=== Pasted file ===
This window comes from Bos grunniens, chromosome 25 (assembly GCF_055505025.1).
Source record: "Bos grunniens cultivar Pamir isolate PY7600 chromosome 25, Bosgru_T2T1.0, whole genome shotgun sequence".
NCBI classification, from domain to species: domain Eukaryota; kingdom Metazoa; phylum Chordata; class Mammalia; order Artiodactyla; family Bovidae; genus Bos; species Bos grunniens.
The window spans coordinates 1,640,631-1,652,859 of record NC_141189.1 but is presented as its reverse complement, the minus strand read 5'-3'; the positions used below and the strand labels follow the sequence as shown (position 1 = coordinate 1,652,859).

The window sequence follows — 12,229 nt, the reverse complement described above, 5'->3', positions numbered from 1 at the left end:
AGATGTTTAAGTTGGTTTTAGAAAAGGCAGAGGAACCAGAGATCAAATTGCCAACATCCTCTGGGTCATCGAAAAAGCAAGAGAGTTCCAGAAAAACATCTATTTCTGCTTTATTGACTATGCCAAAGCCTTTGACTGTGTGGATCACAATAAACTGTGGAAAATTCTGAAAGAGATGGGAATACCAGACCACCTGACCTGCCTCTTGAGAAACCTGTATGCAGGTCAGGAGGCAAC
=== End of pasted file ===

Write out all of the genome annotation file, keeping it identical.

This window comes from Bos grunniens, chromosome 25 (assembly GCF_055505025.1).
Source record: "Bos grunniens cultivar Pamir isolate PY7600 chromosome 25, Bosgru_T2T1.0, whole genome shotgun sequence".
NCBI classification, from domain to species: domain Eukaryota; kingdom Metazoa; phylum Chordata; class Mammalia; order Artiodactyla; family Bovidae; genus Bos; species Bos grunniens.
The window spans coordinates 1,640,631-1,652,859 of record NC_141189.1 but is presented as its reverse complement, the minus strand read 5'-3'; the positions used below and the strand labels follow the sequence as shown (position 1 = coordinate 1,652,859).

The window sequence follows — 12,229 nt, the reverse complement described above, 5'->3', positions numbered from 1 at the left end:
AGATGTTTAAGTTGGTTTTAGAAAAGGCAGAGGAACCAGAGATCAAATTGCCAACATCCTCTGGGTCATCGAAAAAGCAAGAGAGTTCCAGAAAAACATCTATTTCTGCTTTATTGACTATGCCAAAGCCTTTGACTGTGTGGATCACAATAAACTGTGGAAAATTCTGAAAGAGATGGGAATACCAGACCACCTGACCTGCCTCTTGAGAAACCTGTATGCAGGTCAGGAGGCAAC